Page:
Stompin’ Tom Connors comes to Slave Lake next month. Not Tom himself, but his son Taw Connors, doing a tribute show at the Legacy Centre.
People throw around terms like ‘Canadian icon’ a bit too freely, but good old Stompin’ Tom might be the guy who deserves it. Musically, there wasn’t a lot of difference from one of his songs to the next, but lyrically there’s a lot there – down to earth, homespun, unsophisticated though it all may be. Or maybe because of that.
It wasn’t exactly complicated poetry. It was just a guy looking around him and writing about what he saw and what he experienced – maybe with a bit of his imagination thrown in here and there. Sometimes he hit the mark so precisely the song really has become iconic.
I remember hearing musician Murray McLauchlan (of ‘Farmer’s Song’ fame) talk on the radio about Connors. He spoke of his own struggle to come up with meaningful lyrics. This can be daunting, of course – particularly when you have magicians like Leonard Cohen, Bob Dylan and Gordon Lightfoot looking over your shoulder. And then in the middle of one of those wrestling matches with his muse, McLauchlan turned on the radio and heard Stompin’ Tom’s ‘Sudbury Saturday Night.’ It hit the nail on the head, in a way that was so simple and direct it was a sort of revelation.
He did exactly what I was trying to do, McLachlan told the interviewer. You could call it corny, but it captured something essential about that town and the working people that I have been struggling for years to do and never quite succeeding.
‘The girls are out to bingo and the boys are getting stinko. They’ll think no more of Inco, on a Sudbury Saturday night.’
A classical poet could not have said it better than that. Never mind your sonnets or your haikus. Bingo, stinko, Inco. Three rhymes, sort of, and Bob’s your uncle.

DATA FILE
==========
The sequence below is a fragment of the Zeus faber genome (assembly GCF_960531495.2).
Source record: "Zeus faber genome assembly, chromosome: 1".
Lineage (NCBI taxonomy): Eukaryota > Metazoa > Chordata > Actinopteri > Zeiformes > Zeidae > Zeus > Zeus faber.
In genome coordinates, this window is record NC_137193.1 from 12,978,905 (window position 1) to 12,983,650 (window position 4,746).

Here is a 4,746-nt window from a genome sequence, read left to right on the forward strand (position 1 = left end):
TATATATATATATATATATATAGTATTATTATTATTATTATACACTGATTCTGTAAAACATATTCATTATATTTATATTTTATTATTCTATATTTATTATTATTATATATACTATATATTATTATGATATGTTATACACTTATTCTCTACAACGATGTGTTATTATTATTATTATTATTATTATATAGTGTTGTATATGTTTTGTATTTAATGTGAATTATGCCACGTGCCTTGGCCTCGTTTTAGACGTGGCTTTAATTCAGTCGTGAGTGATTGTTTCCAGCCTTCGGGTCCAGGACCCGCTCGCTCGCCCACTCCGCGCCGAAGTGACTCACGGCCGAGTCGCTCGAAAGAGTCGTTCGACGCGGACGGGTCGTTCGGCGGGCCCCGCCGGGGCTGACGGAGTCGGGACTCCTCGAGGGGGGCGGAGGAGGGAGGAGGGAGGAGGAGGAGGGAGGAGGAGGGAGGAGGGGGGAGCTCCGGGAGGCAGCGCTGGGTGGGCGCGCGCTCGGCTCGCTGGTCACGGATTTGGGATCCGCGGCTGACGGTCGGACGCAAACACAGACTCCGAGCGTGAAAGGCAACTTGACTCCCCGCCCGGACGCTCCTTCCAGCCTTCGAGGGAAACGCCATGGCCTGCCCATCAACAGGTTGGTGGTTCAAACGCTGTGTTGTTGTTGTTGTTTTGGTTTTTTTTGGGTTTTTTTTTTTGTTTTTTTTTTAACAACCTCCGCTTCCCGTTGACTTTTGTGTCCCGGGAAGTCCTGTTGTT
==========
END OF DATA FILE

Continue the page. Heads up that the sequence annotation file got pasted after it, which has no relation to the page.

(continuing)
When I heard that radio conversation with McLauchlan, I had never heard the Sudbury Saturday Night song, believe it or not. It hit home, though, because my dad had worked in that town, for International Nickel (Inco) in the Dirty Thirties and had told stories about what it was like. There was a lot about it that was worth forgetting about on a Saturday night. One thing was that the fumes from the smelter killed every living plant for miles around, and can’t have done much for the health of the humans living and working there either (things have improved since then, I hear).
But I didn’t really understand it until I heard the Stompin’ Tom song. I’ll bet that’s exactly what my dad and his brother were doing on a Sudbury Saturday Night in 1935.
Of course that’s just one of Connors’ memorable tunes that his son Taw will sing and play on Saturday, Sept. 22. ‘The Hockey Song,’ ‘Tilsonburg’ (My back still hurts when I hear that word), The Consumer (We’ll save a lot of money spending money we don’t got.). Bud the Spud (another one about my dad).
Old Tom was a flag-waver, which can be annoying in some people but not him. His legacy lives on and speaking of legacy, he’ll be at the Legacy Centre on Saturday, Sept. 22, brought to you by the Wildfire Legacy Corporation.
By now you’re thinking: ‘Is he going to tell us where we can get tickets?’ I’m not. Ran out of space. Google it.